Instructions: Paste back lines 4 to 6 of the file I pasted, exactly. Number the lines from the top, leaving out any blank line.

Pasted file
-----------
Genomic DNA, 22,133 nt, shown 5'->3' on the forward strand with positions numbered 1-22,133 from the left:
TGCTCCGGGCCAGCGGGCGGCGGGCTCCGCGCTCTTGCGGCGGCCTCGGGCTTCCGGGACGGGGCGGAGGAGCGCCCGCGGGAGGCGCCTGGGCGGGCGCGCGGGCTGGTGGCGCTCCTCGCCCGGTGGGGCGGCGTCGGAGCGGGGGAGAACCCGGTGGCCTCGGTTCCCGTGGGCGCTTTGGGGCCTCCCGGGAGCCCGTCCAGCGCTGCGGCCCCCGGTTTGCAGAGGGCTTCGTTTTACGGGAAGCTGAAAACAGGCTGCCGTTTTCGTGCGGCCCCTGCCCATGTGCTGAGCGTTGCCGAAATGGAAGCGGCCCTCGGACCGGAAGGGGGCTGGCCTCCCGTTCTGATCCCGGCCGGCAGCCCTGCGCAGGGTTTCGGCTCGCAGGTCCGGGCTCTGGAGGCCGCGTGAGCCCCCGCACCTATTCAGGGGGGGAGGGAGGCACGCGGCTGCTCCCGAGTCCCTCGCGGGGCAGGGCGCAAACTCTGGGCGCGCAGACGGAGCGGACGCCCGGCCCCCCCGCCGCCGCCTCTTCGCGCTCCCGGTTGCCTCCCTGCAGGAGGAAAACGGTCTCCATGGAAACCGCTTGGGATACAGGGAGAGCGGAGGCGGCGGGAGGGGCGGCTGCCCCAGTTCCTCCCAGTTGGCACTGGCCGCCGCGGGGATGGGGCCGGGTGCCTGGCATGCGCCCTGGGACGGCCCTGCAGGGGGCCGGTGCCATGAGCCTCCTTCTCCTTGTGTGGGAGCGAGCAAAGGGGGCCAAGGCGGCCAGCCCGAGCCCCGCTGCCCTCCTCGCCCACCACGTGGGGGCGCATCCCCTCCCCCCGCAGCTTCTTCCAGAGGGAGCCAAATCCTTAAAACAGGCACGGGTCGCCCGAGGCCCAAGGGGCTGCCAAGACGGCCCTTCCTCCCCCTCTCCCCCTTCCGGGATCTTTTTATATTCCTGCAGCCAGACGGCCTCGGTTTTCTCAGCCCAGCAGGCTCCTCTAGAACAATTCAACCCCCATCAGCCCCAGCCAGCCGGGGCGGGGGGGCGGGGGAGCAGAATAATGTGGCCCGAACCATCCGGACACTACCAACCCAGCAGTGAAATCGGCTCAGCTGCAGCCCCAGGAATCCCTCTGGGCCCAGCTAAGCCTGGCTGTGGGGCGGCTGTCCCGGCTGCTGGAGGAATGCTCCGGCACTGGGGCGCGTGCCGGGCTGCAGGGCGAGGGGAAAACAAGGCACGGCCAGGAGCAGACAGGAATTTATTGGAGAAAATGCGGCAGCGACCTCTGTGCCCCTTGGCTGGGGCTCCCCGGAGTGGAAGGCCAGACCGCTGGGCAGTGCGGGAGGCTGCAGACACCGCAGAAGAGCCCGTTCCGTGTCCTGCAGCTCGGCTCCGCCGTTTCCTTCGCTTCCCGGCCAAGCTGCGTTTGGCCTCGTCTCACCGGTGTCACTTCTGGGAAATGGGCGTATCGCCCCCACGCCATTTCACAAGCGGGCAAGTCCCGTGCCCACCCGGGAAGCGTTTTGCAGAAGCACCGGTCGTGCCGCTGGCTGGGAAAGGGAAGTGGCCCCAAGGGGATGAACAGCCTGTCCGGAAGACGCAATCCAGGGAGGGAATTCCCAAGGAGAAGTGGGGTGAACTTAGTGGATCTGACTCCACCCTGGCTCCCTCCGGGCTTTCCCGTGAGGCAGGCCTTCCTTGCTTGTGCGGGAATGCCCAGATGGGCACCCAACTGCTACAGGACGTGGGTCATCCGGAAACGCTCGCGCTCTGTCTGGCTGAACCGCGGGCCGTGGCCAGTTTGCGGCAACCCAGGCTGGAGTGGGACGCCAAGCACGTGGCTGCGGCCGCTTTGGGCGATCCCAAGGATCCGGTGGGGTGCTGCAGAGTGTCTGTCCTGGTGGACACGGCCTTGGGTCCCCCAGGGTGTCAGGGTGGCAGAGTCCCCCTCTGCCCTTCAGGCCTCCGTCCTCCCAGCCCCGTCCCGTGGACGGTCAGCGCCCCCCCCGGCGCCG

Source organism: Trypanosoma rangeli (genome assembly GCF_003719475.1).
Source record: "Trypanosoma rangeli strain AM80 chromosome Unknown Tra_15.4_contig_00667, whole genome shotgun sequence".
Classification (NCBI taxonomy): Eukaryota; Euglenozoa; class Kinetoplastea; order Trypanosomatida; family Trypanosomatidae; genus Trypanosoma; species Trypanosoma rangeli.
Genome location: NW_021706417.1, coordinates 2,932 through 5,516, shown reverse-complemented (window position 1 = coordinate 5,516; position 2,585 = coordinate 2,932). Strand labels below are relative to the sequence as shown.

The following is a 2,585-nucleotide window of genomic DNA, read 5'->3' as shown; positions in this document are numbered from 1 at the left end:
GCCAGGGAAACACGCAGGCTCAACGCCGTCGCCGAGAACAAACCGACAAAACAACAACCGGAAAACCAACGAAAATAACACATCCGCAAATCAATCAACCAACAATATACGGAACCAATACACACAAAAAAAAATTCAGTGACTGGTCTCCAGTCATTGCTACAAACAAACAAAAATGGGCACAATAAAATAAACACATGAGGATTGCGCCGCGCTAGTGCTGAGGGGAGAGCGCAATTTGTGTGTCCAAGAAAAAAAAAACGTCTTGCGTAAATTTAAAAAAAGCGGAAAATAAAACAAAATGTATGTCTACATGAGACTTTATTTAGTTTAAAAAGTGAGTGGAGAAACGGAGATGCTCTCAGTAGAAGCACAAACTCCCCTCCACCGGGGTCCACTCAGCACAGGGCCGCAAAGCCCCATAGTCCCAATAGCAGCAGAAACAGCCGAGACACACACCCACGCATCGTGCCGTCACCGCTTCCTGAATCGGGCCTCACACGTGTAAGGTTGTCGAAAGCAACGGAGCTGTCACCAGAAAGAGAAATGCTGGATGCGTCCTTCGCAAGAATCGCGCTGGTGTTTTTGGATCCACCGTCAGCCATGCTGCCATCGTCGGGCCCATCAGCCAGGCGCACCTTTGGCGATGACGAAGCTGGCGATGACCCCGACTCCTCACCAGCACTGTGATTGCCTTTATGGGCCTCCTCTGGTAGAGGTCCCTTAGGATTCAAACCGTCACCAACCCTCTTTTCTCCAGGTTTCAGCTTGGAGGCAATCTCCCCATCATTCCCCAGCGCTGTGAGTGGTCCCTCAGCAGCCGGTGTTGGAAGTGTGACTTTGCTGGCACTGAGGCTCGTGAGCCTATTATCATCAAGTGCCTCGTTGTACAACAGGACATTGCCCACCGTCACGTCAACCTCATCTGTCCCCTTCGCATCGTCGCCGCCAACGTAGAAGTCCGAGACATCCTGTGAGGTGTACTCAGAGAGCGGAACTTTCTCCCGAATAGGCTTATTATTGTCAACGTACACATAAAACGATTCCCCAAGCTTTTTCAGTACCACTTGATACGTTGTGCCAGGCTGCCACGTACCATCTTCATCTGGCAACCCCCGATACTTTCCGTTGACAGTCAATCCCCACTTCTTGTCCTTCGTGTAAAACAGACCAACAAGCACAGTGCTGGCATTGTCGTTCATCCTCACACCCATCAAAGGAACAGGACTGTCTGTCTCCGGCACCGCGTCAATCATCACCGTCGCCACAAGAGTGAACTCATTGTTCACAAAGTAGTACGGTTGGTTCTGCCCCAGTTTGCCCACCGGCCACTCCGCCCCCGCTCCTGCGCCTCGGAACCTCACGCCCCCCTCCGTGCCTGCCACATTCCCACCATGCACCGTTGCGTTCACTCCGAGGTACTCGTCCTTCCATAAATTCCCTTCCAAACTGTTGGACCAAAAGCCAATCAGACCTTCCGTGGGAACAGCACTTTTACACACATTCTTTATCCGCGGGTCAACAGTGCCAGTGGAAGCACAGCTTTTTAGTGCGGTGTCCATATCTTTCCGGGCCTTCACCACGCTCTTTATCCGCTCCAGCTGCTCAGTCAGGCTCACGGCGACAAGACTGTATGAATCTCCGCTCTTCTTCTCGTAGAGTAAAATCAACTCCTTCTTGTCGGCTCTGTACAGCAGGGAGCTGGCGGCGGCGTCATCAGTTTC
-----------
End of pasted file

Source record: "Trypanosoma rangeli strain AM80 chromosome Unknown Tra_15.4_contig_00667, whole genome shotgun sequence".
Classification (NCBI taxonomy): Eukaryota; Euglenozoa; class Kinetoplastea; order Trypanosomatida; family Trypanosomatidae; genus Trypanosoma; species Trypanosoma rangeli.
Genome location: NW_021706417.1, coordinates 2,932 through 5,516, shown reverse-complemented (window position 1 = coordinate 5,516; position 2,585 = coordinate 2,932). Strand labels below are relative to the sequence as shown.